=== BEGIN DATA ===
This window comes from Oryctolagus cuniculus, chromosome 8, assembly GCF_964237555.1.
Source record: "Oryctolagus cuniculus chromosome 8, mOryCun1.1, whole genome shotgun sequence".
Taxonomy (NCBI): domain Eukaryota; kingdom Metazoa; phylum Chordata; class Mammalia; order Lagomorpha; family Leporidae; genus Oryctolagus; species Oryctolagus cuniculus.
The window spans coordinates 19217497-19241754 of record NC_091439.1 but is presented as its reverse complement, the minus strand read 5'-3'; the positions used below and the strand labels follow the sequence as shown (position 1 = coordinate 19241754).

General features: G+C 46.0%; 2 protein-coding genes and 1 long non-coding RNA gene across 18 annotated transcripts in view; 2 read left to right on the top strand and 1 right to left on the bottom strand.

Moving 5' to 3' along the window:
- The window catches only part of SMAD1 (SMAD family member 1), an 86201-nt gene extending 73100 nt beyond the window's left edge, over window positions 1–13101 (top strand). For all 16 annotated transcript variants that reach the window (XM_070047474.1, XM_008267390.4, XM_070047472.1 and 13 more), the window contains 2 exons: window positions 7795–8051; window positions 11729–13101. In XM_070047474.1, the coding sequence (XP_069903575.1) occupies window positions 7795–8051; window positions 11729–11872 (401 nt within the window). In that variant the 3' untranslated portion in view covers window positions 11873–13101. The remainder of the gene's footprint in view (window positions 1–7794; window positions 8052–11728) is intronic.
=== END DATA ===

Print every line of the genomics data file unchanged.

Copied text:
This window comes from Oryctolagus cuniculus, chromosome 8, assembly GCF_964237555.1.
Source record: "Oryctolagus cuniculus chromosome 8, mOryCun1.1, whole genome shotgun sequence".
Taxonomy (NCBI): domain Eukaryota; kingdom Metazoa; phylum Chordata; class Mammalia; order Lagomorpha; family Leporidae; genus Oryctolagus; species Oryctolagus cuniculus.
The window spans coordinates 19217497-19241754 of record NC_091439.1 but is presented as its reverse complement, the minus strand read 5'-3'; the positions used below and the strand labels follow the sequence as shown (position 1 = coordinate 19241754).

General features: G+C 46.0%; 2 protein-coding genes and 1 long non-coding RNA gene across 18 annotated transcripts in view; 2 read left to right on the top strand and 1 right to left on the bottom strand.

Moving 5' to 3' along the window:
- The window catches only part of SMAD1 (SMAD family member 1), an 86201-nt gene extending 73100 nt beyond the window's left edge, over window positions 1–13101 (top strand). For all 16 annotated transcript variants that reach the window (XM_070047474.1, XM_008267390.4, XM_070047472.1 and 13 more), the window contains 2 exons: window positions 7795–8051; window positions 11729–13101. In XM_070047474.1, the coding sequence (XP_069903575.1) occupies window positions 7795–8051; window positions 11729–11872 (401 nt within the window). In that variant the 3' untranslated portion in view covers window positions 11873–13101. The remainder of the gene's footprint in view (window positions 1–7794; window positions 8052–11728) is intronic.